Posted by David Bogner on February 16, 2009 | Permalink


TrackBack URL for this entry:

Listed below are links to weblogs that reference Gee, I wonder what the heck prompted Starbucks to say all that?:


Feed You can follow this conversation by subscribing to the comment feed for this post.

One need not imagine a scenario that prompted it. If I was not on my blackberry on the metro I'd find the links myself, but someone else will have to do the legwork.
With regard to email chainletters advocating boycott, Starbucks was hilariously attacked from both camps. It was simultaneously anti-Israel for leaving that market (the letters I've been sent always tell me this is because Starbucks HATES the JOOS) and for apparently, during Cast Lead we are to believe they we're sending entire weeks full of profits directly to the IDF.
The "Starbucks loves Israel" thing went so far in the "anarchist" (ha!) community in the UK that they firebombed a few.
Of course anyone raised in the US understands that corporations are giant, rapacious organizations with no souls or core beliefs except to make as much $ as possible for their shareholders so it's all rather silly.

Posted by: Tovitim | Feb 16, 2009 4:02:51 PM

Don't read too much into this one; it's several years old.

The internet is full of floating nonsense, and it's all companies can do to correct the lies that people invent that get passed around virally. Starbucks will always be defending itself against rumors that it refused to give free coffee to firefighters at Ground Zero, and Neiman Marcus will always be defending itself that it tried to charge $250 for a cookie recipe.

It's just one of those things that got picked up virally, they get bombarded with queries every once in a while when it picks up again, so they have to disclaim it on their site.

Posted by: Yehuda Berlinger | Feb 16, 2009 5:28:45 PM

It doesn't help that Starbucks founder and CEO is Howard Schultz (yes, MOT) thereby putting a public Jewish face on the company. Of course, he's done enough locally to be loved and/or hated by pretty much everyone around him...

Frankly, one of the things I'm looking forward to post-Aliyah is not seeing a Starbucks on every other corner!

Posted by: Jesse | Feb 16, 2009 6:11:48 PM

Heh, time to give Starbucks a miss. Ah, they already faltered in Israel? Good riddance.

Posted by: ddave | Feb 16, 2009 6:31:09 PM

All I know is that they make TERRIBLE coffee. Want decent coffee, come to NZ. We have the best roasters, the best water and the best milk on the planet!

Posted by: Noa | Feb 16, 2009 7:56:17 PM

You want to read about Starbucks, track down Jackie Mason's take on them. Funniest thing you'll ever read. I can buy a can of Maxwell House on sale for $1.99. It lasts me about 3 weeks. Why would I pay $1.75 for one cup of burnt coffee? Let the arabs have it.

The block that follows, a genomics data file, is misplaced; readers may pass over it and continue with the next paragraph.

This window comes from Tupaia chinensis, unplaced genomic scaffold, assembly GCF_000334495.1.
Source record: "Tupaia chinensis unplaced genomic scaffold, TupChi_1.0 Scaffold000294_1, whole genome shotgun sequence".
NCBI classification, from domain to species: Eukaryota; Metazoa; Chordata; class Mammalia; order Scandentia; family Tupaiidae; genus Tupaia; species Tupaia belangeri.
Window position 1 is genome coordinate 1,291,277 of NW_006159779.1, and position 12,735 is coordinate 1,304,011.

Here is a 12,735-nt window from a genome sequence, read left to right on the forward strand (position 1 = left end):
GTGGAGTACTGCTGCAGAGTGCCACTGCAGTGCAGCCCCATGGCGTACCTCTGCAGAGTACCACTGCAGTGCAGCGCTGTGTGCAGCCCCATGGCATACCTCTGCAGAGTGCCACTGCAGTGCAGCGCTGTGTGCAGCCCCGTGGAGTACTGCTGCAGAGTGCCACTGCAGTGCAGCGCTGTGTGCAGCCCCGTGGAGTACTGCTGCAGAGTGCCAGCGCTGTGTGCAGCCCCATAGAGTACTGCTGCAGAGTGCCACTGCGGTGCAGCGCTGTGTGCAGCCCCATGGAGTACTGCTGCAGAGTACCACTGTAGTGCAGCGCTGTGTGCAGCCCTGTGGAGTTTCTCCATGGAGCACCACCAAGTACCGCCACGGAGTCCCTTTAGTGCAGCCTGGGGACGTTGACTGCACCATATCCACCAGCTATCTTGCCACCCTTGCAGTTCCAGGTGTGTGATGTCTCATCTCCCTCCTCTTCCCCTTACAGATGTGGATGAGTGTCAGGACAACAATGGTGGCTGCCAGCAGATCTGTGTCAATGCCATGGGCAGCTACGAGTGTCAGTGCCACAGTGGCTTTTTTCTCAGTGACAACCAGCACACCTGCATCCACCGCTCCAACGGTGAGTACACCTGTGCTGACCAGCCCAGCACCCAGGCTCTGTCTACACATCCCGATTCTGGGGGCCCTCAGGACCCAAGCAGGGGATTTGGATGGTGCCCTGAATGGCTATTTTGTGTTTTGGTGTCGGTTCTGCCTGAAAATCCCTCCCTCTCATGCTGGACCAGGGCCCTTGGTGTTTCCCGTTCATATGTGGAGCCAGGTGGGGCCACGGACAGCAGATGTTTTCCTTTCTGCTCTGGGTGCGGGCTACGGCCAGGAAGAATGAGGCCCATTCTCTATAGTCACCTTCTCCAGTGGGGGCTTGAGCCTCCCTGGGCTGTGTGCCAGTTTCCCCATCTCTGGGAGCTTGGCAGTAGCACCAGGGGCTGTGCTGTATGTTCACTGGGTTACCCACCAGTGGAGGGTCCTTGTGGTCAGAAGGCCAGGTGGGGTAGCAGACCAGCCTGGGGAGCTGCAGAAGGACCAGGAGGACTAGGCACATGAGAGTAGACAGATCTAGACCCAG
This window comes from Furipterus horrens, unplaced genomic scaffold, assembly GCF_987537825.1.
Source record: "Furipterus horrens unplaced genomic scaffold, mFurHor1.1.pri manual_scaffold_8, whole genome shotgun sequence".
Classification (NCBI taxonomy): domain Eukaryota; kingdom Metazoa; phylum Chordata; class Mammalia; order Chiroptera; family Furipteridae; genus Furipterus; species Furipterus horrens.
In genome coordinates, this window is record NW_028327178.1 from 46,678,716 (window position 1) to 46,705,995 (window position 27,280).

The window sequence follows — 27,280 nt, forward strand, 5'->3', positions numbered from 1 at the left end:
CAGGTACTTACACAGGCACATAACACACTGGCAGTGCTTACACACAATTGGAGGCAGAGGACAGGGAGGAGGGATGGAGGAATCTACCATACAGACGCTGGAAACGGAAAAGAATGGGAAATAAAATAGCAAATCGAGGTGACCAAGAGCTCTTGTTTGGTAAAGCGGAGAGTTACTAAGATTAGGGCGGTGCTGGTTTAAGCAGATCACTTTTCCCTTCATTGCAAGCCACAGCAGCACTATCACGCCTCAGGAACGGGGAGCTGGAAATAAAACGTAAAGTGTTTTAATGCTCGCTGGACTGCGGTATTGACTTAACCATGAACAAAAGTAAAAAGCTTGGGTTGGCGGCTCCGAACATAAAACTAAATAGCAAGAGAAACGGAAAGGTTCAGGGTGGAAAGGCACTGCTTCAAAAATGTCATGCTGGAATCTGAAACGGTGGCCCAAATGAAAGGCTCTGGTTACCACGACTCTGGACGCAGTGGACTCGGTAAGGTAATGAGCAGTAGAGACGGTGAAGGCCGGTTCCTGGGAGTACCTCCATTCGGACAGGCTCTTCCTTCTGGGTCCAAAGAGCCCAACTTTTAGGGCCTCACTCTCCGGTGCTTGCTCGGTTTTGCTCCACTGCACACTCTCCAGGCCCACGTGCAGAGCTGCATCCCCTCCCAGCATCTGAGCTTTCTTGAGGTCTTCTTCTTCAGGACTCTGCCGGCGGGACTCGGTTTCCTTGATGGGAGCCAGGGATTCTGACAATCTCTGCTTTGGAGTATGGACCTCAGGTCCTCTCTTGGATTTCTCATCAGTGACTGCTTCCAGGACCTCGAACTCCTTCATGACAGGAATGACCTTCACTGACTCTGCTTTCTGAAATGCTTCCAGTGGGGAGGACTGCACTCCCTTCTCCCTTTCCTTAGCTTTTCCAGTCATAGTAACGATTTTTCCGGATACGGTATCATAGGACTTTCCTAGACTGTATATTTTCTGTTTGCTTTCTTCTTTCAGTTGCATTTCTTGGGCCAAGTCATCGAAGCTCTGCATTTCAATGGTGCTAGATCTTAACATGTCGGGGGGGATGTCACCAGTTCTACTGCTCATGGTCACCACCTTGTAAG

Posted by: Marsha in Englewood | Feb 16, 2009 9:39:56 PM

People have entertained lynch mob behavior since the beginning of time. There's a number of things I really don't like at all about Starbucks, but the lies about their "super secret Zionist agenda", store bashings, and boycott efforts were founded on pure stupidity and mob mentality. And when I actually did something as unthinkable as defend Starbucks by calling on some of these store looters to be accountable for the rumors they believed, I was personally attacked.

I honestly feel for Starbucks in this case, because they were legitimately victimized on this count. Which is a strange scenario for me, because 95% of the time I'd like to see Starbucks vanish from the earth.

Posted by: swag | Feb 16, 2009 10:40:19 PM

Starbucks missed the boat in Israel... Oops, it was the other way around. Shorty after they closed, there was a coffee shop explosion! Now, it seems that every other coffee chain is here!

In Teaneck, there is this AMAZING coffee shop (don't remember the name) that makes super-fancy coffee drinks that are sooooooo sinfully delicious!! I keep waiting for that one to open here! That is one coffee shop I would haunt!!

Posted by: Rivka with a capital A | Feb 17, 2009 8:30:17 AM

the lazy bean?

according to legend, the starbucks that was in my little corner of the country was the only one that was doing well -- my guess is the number of americans who live here. it wasn't worth it to keep only one store open so that one was closed as well. i think most people went there for the novelty of it and the comfort of a familiar name. but since so many other good places have quickly filled the void, i don't know of too many people who miss the big chain.

Posted by: nikki | Feb 17, 2009 10:09:34 AM

Not sure if you're being sarcastic, or you didn't hear about the London Starbuck's "incident" (I suspect it's the first), but here's a link to the story with photos http://www.dailymail.co.uk/news/worldnews/article-1111203/Cities-world-platform-hundreds-thousands-protesters-Gaza-fighting.html The Starbucks photos are about halfway down the page.

Posted by: Tehillah | Feb 17, 2009 2:33:23 PM

They apparently never heard about that truth about pee and coffee. ;)

...but this probably isn't why we here call American coffee "pish".

.... nah. Poo just happens. ;)

Posted by: a. | Feb 17, 2009 3:16:10 PM


>>Starbucks will always be defending itself against rumors that it refused to give free coffee to firefighters at Ground Zero,<<

In fact, Starbucks did mess up on that, bug time. They charged one responder $130 for 3 cases of bottled water for victims of the disaster. see http://www.snopes.com/rumors/starbucks.asp

Posted by: Observer | Feb 21, 2009 12:02:39 AM

Post a comment